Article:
Chatbots 101— Architecture & Terminologies
What is a Chatbot?
A chatbot is a computer program designed to simulate a conversation with human users, especially over the Internet.
A chatbot is meant to understand a human language, respond to it like a human and learn along the way to behave more human-ly.
Siri and Google assistant are classic examples of chatbots.
Why do we need a Chatbot?
- Chat is the most natural way of interaction between human and application.
- Bots are interactive.
- Chatbots add a human touch to any application you build.
- Bots are engaging. It is not as boring as filling up a long form.
How are chatbots different from Apps
As I already mentioned Chatbots are the most natural way of interaction, it just feels like asking your friend for help but can still do all the activities that a has to do. Hence a chatbot is like adding a conversational interface to apps.
The technical differences between both is discussed in the next section.
Chatbot architecture is very similar to the architecture of a web application. It works on the client-server model. The differentiating factor is that it works with unstructured data.
In a web application, when you fill a form the data structure is constructed by the client in such a way that your server understands but, when it comes to chatbots, the client gets a raw text from a messaging interface(slack, FB messenger, etc.,). In this case, you need a middle layer to parse the text and derive insights and call the respective backend API that performs the intended action.
Bot Building Platforms
Bot building platforms provide tools that help you design unique conversation scenarios, define corresponding actions and analyze interactions.
They use a mixture of AI and machine learning algorithms to make the bots understand Natural language (NLU — Natural language understanding), process the conversation text and extracts information (NLP — Natural Language Processing) and respond to the user preserving the context of the conversation (NLG — Natural Language Generation).
Few Bot building platforms
An Intent is a collection of expressions(what the user says) that mean the same thing but are constructed differently. Each intent corresponds to one action your user wants to perform.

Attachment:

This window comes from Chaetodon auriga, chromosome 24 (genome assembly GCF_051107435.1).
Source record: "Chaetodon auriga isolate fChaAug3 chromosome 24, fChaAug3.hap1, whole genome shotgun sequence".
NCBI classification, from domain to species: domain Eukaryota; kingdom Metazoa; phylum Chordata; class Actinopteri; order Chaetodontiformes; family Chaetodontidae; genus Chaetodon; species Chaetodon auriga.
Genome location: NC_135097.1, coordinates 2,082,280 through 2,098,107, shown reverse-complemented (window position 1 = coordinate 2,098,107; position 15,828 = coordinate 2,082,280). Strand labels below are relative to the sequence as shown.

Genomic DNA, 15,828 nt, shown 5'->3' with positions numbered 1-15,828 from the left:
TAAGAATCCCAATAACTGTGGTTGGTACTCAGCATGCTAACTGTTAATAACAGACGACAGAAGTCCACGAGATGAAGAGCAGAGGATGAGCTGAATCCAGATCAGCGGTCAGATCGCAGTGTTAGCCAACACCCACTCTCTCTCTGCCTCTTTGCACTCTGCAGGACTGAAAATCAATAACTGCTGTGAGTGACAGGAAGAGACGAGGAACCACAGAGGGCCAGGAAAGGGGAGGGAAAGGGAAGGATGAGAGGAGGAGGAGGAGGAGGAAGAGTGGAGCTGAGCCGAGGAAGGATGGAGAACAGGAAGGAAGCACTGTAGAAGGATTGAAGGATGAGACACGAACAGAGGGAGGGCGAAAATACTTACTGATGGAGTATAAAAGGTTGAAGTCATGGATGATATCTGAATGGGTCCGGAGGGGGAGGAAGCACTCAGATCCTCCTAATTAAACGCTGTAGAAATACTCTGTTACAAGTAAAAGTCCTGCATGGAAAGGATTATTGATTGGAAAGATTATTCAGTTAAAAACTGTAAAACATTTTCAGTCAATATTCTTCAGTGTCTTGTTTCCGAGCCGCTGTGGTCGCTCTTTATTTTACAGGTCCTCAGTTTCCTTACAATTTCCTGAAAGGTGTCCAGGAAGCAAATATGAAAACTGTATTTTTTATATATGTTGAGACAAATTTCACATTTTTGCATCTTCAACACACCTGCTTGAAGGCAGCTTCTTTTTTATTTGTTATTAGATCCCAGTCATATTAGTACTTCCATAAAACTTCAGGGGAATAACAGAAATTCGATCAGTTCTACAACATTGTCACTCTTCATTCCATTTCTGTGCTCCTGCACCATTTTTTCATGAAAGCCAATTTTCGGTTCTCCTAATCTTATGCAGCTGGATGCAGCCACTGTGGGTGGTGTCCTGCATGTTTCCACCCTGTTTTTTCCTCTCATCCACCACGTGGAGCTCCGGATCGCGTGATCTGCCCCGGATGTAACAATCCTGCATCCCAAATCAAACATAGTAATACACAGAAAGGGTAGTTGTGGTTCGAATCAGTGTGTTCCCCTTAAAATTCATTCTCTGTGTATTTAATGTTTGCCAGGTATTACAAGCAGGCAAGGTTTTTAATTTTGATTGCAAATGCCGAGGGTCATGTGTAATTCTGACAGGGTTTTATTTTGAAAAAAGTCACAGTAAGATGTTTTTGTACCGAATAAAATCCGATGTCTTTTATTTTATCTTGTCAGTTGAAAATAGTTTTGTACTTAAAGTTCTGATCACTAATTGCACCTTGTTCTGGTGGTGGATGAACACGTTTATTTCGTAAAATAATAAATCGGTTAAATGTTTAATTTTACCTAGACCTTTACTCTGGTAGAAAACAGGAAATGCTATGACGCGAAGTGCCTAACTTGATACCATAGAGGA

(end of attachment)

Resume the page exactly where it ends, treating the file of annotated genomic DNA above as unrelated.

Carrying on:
For example, An intent “greet” will have the following expressions “hi,” hello,” hey,” all meaning the same thing as a greeting or conversation initiator. The following is an intent training done in dialogflow to get_meaning of a word.
An Entity is a piece of information extracted from what a user says. These are the details you want the bot engine to capture in order to perform the action.
For example, When you look for a famous place in a city you would need to capture information like the kind of place, the city and the personal preferences like timings etc.,
An Action is a task that you expect your bot to do. In most cases, An external API performs this action. Since the bot platforms do not support external API calls, An external program is used to drive that functionality.
For example, When you ask your bot to order pizza for you, the bot extracts all the information(Entities) required to order pizza say, size, type, topping etc and sends it to an external API and gets a response whether the order is successful or not.
No theoretical knowledge is useful unless you apply it and see things working for yourself. Every chatbot platform comes with a good set of documentation and tutorials which will guide you through building your first chatbot.
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